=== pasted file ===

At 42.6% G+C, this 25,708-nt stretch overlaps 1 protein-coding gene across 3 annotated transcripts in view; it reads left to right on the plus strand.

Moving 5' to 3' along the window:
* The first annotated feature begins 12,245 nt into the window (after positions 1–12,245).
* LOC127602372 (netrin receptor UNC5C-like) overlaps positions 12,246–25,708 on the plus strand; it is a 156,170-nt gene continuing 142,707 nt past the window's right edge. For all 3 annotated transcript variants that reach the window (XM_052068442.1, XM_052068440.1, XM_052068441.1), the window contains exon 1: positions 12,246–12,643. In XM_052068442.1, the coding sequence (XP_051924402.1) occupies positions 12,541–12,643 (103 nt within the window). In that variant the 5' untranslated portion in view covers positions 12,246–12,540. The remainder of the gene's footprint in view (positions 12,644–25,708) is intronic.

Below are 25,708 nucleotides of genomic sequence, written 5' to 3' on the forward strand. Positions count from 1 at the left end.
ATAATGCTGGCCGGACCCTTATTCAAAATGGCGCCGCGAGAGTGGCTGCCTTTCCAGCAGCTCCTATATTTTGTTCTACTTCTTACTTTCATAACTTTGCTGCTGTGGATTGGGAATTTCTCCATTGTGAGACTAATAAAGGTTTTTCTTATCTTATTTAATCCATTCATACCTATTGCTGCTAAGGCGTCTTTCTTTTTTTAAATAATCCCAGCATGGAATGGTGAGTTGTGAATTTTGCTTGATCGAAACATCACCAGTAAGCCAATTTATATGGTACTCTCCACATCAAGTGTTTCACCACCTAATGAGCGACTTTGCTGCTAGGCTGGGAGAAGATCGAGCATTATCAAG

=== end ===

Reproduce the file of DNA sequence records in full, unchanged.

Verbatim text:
At 42.6% G+C, this 25,708-nt stretch overlaps 1 protein-coding gene across 3 annotated transcripts in view; it reads left to right on the plus strand.

Moving 5' to 3' along the window:
* The first annotated feature begins 12,245 nt into the window (after positions 1–12,245).
* LOC127602372 (netrin receptor UNC5C-like) overlaps positions 12,246–25,708 on the plus strand; it is a 156,170-nt gene continuing 142,707 nt past the window's right edge. For all 3 annotated transcript variants that reach the window (XM_052068442.1, XM_052068440.1, XM_052068441.1), the window contains exon 1: positions 12,246–12,643. In XM_052068442.1, the coding sequence (XP_051924402.1) occupies positions 12,541–12,643 (103 nt within the window). In that variant the 5' untranslated portion in view covers positions 12,246–12,540. The remainder of the gene's footprint in view (positions 12,644–25,708) is intronic.

Below are 25,708 nucleotides of genomic sequence, written 5' to 3' on the forward strand. Positions count from 1 at the left end.
ATAATGCTGGCCGGACCCTTATTCAAAATGGCGCCGCGAGAGTGGCTGCCTTTCCAGCAGCTCCTATATTTTGTTCTACTTCTTACTTTCATAACTTTGCTGCTGTGGATTGGGAATTTCTCCATTGTGAGACTAATAAAGGTTTTTCTTATCTTATTTAATCCATTCATACCTATTGCTGCTAAGGCGTCTTTCTTTTTTTAAATAATCCCAGCATGGAATGGTGAGTTGTGAATTTTGCTTGATCGAAACATCACCAGTAAGCCAATTTATATGGTACTCTCCACATCAAGTGTTTCACCACCTAATGAGCGACTTTGCTGCTAGGCTGGGAGAAGATCGAGCATTATCAAG